After Life (Buffy the Vampire Slayer)

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"After Life"
Buffy the Vampire Slayer episode
Episode no. Season 6
Episode 3
Directed by David Solomon
Written by Jane Espenson
Production code 6ABB03
Original air date October 9, 2001
Guest actors
Episode chronology
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"Bargaining"
Next →
"Flooded"
List of Buffy the Vampire Slayer episodes

"After Life" is the third episode of season 6 of the television series Buffy the Vampire Slayer.

Plot synopsis[edit]

The Scooby Gang rushes to find Buffy and figures she is at her house. The bikers are on the run now that Razor has been destroyed. At the house, Buffy is confused and acting strangely as she surveys the changed scenery of her house and is told by Dawn that Giles has left. Spike arrives, angry and looking for Dawn, though when he realizes the real Buffy is back he softens and helps to clean up her wounded hands. They talk about how long she's been gone; Spike has counted the days, all 147 of them. When the Scooby Gang arrives and focuses on the Slayer, Spike slips out.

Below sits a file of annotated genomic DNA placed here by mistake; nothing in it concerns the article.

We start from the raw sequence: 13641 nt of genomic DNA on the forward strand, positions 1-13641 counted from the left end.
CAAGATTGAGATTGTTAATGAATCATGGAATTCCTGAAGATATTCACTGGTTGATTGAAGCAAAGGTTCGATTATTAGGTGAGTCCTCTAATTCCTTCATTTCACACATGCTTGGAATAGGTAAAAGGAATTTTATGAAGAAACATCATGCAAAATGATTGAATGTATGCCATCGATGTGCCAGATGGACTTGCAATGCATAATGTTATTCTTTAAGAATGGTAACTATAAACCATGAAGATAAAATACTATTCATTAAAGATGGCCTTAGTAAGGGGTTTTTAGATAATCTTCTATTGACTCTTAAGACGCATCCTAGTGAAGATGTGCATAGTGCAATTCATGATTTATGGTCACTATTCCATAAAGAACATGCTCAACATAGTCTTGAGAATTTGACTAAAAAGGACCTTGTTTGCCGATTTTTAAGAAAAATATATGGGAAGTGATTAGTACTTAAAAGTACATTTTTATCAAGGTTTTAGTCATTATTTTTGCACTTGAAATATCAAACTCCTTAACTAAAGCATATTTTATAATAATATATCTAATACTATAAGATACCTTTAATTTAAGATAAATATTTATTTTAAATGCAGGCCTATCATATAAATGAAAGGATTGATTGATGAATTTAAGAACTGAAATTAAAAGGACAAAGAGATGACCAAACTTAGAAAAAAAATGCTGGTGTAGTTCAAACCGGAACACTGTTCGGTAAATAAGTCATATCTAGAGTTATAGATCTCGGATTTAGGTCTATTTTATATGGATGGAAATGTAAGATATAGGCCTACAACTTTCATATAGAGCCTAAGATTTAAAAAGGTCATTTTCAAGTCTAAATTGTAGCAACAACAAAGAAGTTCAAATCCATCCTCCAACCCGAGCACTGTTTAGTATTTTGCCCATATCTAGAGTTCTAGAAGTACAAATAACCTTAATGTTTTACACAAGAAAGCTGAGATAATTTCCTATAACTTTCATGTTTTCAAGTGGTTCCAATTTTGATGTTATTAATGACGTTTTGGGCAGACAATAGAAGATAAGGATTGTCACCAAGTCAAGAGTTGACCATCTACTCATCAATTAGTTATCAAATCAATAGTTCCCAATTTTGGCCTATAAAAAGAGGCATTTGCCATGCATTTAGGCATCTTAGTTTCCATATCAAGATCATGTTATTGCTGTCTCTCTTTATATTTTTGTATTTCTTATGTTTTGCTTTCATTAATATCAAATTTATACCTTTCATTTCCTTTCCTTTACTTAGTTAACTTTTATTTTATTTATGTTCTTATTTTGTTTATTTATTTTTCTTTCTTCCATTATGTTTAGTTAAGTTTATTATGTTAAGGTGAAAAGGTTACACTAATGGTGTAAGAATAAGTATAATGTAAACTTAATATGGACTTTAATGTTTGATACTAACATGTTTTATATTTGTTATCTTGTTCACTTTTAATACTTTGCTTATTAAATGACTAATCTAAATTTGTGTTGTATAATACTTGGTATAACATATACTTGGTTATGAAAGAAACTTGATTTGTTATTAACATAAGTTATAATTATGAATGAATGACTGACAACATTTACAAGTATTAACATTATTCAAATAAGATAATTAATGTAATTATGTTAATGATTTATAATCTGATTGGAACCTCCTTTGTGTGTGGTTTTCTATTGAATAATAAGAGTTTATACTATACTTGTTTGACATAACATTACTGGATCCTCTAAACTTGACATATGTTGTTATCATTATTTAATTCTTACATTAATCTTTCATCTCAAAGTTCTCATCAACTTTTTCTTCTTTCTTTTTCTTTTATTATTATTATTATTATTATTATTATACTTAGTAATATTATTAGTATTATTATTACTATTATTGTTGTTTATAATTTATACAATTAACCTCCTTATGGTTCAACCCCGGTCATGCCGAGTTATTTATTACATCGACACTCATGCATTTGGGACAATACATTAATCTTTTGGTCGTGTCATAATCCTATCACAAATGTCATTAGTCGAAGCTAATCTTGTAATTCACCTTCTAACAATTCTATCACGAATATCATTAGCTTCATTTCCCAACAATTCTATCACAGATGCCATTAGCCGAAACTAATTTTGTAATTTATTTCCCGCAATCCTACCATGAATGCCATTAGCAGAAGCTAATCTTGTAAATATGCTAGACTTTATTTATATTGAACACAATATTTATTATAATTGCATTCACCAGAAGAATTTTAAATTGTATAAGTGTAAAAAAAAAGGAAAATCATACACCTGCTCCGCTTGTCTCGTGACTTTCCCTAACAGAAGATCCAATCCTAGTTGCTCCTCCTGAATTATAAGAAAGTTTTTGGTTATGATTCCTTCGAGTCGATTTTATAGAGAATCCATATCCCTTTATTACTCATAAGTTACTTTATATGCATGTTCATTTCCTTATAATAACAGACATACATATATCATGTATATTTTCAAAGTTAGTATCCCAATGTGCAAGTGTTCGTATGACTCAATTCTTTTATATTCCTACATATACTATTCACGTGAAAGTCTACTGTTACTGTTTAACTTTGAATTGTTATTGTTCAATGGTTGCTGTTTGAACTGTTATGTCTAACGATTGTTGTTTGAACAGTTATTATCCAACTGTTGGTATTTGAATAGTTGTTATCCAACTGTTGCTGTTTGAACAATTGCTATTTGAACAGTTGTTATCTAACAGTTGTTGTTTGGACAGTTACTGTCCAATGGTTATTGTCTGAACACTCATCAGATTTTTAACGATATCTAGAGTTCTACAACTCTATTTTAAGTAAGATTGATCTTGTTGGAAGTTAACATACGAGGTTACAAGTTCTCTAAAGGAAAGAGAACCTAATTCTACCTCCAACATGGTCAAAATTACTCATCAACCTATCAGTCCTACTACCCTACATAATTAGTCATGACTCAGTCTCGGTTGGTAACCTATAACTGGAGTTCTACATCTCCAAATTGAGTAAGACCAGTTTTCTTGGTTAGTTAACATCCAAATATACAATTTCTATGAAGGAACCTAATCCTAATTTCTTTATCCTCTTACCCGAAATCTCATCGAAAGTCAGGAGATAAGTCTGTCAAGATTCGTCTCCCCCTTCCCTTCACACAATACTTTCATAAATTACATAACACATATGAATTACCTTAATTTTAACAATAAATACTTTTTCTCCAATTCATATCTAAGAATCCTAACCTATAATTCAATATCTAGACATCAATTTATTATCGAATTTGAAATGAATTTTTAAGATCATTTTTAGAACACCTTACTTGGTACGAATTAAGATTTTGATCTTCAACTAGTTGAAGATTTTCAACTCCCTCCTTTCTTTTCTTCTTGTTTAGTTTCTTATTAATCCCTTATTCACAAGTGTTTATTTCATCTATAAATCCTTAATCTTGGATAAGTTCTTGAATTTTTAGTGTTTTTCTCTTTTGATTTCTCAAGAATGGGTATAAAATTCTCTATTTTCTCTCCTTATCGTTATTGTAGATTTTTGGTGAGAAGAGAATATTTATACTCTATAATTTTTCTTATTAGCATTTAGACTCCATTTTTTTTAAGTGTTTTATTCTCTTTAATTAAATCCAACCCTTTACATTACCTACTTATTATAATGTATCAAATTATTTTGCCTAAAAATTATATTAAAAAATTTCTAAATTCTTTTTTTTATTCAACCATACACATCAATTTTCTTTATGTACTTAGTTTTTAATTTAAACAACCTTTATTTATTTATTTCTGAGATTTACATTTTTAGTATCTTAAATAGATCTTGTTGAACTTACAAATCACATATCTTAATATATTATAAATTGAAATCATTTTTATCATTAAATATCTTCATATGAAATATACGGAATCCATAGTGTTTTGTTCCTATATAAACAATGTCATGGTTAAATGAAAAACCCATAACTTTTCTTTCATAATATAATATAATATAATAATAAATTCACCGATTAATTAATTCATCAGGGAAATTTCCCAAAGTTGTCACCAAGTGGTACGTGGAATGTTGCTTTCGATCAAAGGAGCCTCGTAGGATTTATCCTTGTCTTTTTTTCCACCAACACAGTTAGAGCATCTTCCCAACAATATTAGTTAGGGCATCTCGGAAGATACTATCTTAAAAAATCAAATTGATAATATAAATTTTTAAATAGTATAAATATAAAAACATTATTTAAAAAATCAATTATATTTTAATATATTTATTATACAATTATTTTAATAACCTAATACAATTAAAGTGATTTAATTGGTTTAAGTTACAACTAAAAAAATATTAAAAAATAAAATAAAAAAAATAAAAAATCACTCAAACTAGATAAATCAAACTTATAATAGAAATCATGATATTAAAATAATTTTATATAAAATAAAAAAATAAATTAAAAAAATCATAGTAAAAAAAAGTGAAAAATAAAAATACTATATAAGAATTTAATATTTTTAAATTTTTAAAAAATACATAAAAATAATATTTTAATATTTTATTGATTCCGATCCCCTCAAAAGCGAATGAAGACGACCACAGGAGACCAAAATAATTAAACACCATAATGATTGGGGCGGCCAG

Unable to stand all the concern, Buffy goes upstairs while Xander and Anya leave for food. Outside, the two find a hurt Spike who's furious that he wasn't told about the plan to resurrect Buffy, despite having helped the gang all summer. He realises that his love of Buffy would have made him an obstacle if Buffy returned as something that would have had to have been destroyed. He warns Xander of the consequences they'll have to face, because they always exist with magic.

After notifying Giles of Buffy's return, Willow and Tara go to bed and talk about the spell and changes in Buffy. In her room, Buffy looks at the pictures surrounding her and they briefly turn to pictures of skulls. During the night, Willow and Tara are visited in their room by a Buffy who yells at them and hints at Willow killing the deer in "Bargaining, Part One". When the girls get up to investigate, Buffy's asleep in her room and neither knows the source of the incident. A moving lump appears in the ceiling, motivating Willow to call Xander. In the background while Xander talks, Anya enters the room with a knife and smokey eyes, slitting her cheek before collapsing as the lump travels across the floor.

The gang gather the next day for brainstorming, but no one is sure what this thing is and Buffy is still very closed off. At the Magic Box, Buffy still seems out of place and leaves to patrol alone. With Buffy gone, the demon has taken over Dawn who shouts at her friends and breathes fire before collapsing. Buffy finds Spike at his crypt and the two talk, rather awkwardly at first. Spike opens up to her, expressing his guilt for not saving her or Dawn. He explains that every night afterwards, he thought up better ways to rescue her and he wishes so much to have been able to do it for real.